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Weekly Vegetable Update 5/20/2021

Author: Natalie Hoidal, UMN Extension educator, local foods and vegetable crops  

If you're seeing interesting things in your fields, need help identifying problems, or just want to share photos, we'd love to hear from you! Growers can reach out directly to me any time at, and you can submit questions and diagnostic help here.

Vegetable weather report

After weeks of extremely dry weather, growers across the state are finally getting some much needed rain. While most of the state is showing multiple days of rain in the forecast, the total amount of rainfall will be fairly limited. Over the next 7 days Southern Minnesota is expected to receive an inch or less of precipitation. Growers in far Northern Minnesota can expect more like 2 inches.
7 day precipitation forecast from
Temperatures in far Northern Minnesota are still likely to dip into the mid 30's later this week, but for most of the state nighttime lows are projected to stay in the 40's, and even 50's in the Southern part of the state.
Soil temperatures are warming very quickly. In many parts of the state, temperatures are reaching the mid-60's, which is ideal for planting and transplanting most warm season crops. The Minnesota Department of Agriculture publishes daily updated soil temperatures for major field crop growing regions of the state. Data is compiled from MDA managed stations in the Southern half of the state, and NDAWN managed stations in the northern half. As such, the data is presented slightly differently. The following tables provide a snapshot of soil temperatures across the state. For more detailed info, see

Soil temperatures from MDA stations, data collected to 6’’ depth

Station location

Nearest major town

Coldest soil temperature in the last 7 days (approx.)

Temperature on May 18, 2020

Blue Earth

Albert Lea (Iowa border)

50.5 º F

55.5 º F



54 º F

67 º F


St. Peter / Belle Plaine

52 º F

68 º F


Wahpeton / Elbow Lake

52 º F

63º F

Soil temperatures from ND-managed stations in MN are collected to a depth of 4"

Station location

Nearest major town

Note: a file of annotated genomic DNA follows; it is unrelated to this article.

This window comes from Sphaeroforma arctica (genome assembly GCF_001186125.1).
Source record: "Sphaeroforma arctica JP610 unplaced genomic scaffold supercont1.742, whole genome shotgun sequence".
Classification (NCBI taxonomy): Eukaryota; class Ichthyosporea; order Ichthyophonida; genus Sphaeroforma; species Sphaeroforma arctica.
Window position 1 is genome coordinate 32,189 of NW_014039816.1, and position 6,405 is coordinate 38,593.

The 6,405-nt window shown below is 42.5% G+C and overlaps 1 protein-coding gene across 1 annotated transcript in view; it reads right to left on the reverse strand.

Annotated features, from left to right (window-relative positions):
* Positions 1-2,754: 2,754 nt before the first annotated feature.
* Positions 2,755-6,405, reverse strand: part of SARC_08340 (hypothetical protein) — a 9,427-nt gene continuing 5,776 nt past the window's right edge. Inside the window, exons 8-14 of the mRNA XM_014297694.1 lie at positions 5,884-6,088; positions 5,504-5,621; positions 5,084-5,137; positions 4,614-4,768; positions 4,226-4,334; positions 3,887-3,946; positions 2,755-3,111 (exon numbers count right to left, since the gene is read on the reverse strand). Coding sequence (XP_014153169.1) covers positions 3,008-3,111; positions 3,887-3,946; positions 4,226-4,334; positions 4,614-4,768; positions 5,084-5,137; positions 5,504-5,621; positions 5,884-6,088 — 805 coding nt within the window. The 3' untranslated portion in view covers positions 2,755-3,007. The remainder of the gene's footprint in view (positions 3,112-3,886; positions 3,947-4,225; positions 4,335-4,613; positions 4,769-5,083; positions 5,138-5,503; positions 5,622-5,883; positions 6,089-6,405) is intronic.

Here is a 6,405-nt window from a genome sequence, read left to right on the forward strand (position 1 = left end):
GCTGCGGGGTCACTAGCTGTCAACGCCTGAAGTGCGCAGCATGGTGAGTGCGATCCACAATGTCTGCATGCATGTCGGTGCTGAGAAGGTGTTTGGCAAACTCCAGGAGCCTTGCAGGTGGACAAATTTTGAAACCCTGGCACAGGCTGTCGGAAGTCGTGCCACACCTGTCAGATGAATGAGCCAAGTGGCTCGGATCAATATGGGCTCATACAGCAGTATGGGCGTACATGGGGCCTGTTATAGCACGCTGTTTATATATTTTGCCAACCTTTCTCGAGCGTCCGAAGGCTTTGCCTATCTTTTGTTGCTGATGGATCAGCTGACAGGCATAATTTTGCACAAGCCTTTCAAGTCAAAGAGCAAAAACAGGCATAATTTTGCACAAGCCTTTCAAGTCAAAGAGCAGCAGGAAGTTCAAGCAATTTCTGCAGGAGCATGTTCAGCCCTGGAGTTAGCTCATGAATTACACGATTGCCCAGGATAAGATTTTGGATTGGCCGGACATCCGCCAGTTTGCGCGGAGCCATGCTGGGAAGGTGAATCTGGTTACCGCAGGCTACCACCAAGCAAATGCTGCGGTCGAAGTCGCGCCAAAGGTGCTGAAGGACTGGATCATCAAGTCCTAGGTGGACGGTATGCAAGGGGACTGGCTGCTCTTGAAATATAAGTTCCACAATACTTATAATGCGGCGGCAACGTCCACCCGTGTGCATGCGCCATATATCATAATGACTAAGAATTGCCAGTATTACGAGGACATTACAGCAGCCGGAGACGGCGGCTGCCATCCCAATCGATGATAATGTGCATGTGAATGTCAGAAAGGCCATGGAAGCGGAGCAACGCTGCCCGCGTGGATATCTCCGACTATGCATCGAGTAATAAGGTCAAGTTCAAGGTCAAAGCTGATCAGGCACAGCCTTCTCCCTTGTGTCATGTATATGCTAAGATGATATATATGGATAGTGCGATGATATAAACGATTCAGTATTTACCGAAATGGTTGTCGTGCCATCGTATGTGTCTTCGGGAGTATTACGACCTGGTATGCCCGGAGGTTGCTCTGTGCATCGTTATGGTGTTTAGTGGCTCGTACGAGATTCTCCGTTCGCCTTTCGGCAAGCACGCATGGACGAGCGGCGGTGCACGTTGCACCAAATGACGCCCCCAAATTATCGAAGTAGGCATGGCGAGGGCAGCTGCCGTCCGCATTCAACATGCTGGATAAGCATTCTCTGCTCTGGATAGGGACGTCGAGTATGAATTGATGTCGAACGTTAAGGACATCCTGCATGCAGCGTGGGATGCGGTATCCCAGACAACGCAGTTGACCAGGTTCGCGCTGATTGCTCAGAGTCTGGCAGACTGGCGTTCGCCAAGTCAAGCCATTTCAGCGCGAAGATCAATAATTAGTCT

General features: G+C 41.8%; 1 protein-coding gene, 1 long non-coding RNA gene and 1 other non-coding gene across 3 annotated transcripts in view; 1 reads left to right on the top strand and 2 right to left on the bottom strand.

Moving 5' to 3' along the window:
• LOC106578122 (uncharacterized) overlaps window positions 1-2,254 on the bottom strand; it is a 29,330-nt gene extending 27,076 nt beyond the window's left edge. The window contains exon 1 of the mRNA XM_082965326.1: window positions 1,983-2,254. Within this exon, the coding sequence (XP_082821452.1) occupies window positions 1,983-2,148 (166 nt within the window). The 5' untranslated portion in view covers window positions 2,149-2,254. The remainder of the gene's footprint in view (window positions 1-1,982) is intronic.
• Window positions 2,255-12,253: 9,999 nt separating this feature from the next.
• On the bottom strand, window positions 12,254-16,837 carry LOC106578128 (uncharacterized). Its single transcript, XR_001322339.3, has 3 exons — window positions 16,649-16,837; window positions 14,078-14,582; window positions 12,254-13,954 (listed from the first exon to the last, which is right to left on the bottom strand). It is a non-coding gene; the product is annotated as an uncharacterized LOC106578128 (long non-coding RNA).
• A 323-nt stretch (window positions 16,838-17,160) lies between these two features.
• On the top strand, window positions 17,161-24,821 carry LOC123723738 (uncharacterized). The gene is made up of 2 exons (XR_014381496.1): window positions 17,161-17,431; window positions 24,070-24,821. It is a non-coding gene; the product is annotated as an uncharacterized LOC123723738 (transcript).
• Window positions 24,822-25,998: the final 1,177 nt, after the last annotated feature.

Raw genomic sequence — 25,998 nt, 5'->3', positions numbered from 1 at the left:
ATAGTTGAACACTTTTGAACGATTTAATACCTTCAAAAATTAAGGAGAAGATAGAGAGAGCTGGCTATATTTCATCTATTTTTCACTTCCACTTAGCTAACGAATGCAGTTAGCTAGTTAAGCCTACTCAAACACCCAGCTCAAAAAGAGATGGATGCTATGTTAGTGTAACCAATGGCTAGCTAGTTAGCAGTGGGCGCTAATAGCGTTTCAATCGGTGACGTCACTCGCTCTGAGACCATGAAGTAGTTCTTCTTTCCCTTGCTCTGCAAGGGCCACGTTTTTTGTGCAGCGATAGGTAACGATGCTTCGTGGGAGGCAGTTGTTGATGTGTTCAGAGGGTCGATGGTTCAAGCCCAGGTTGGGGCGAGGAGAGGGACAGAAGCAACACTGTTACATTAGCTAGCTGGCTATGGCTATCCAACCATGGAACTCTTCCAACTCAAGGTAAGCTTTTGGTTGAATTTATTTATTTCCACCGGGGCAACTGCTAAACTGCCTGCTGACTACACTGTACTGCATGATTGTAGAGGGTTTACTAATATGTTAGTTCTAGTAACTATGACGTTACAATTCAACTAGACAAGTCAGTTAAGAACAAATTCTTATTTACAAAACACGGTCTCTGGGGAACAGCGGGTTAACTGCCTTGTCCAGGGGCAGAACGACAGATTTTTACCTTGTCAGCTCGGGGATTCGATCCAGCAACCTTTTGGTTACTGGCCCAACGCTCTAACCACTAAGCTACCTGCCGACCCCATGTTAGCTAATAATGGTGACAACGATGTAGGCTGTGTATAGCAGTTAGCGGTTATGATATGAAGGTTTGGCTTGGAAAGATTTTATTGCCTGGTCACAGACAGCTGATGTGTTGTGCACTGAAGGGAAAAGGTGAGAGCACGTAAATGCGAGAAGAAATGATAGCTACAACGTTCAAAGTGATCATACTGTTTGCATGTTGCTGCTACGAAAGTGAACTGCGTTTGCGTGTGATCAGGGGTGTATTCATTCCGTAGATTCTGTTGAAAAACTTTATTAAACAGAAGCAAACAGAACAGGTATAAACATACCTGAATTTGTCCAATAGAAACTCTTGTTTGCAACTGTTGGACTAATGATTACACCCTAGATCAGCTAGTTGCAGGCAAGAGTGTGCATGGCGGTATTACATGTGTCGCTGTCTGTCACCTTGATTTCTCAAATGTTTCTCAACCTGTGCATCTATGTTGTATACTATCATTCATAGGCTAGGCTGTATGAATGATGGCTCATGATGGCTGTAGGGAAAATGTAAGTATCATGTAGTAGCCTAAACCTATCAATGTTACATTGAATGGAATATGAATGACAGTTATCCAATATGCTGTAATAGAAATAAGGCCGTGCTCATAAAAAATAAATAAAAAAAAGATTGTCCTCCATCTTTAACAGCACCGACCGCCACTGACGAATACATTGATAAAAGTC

Average turf soil temp on May 19  (4’’)


Fargo / Moorhead

63º F


Thief River Falls

55 º F


Roseau (Canada border)

61 º F

Crop updates

  • Cole crops: Most farmers have planted / transplanted their first couple of Brassica successions at this point. We had a glitch in our degree day models this week, so we'll have an update next week. But for now, we can assume that cabbage maggots will be flying if not now, very soon, in southern Minnesota, and seedcorn maggots are active. Put out your row cover if that's a strategy you use, or plan to manage these insects in other ways (for insecticide recommendations see the Midwest Vegetable Production Guide).
  • Sweet corn: Soil temperatures are reaching 60-65 degrees throughout much of the state, which translates to ideal sweet corn planting / transplanting temperatures.
  • Lettuce: Many farmers are making their last cuts of greenhouse lettuce this week to make way for tomatoes, cucumbers, etc. Meanwhile, the very first successions of outdoor lettuce are maturing this week.
  • Carrots and beets: Continue to provide irrigation through germination, especially if your soils are prone to crusting. Hot weather after rainfall can lead to crusting in clay soils, which can prevent germination and sever recently germinated seedlings. Carrots and beets, being very small-seeded crops, are quite susceptible.
  • Onions: Onions seem to be doing well. Onion seedlings can be effected by seedcorn maggot, so keep an eye out for damage.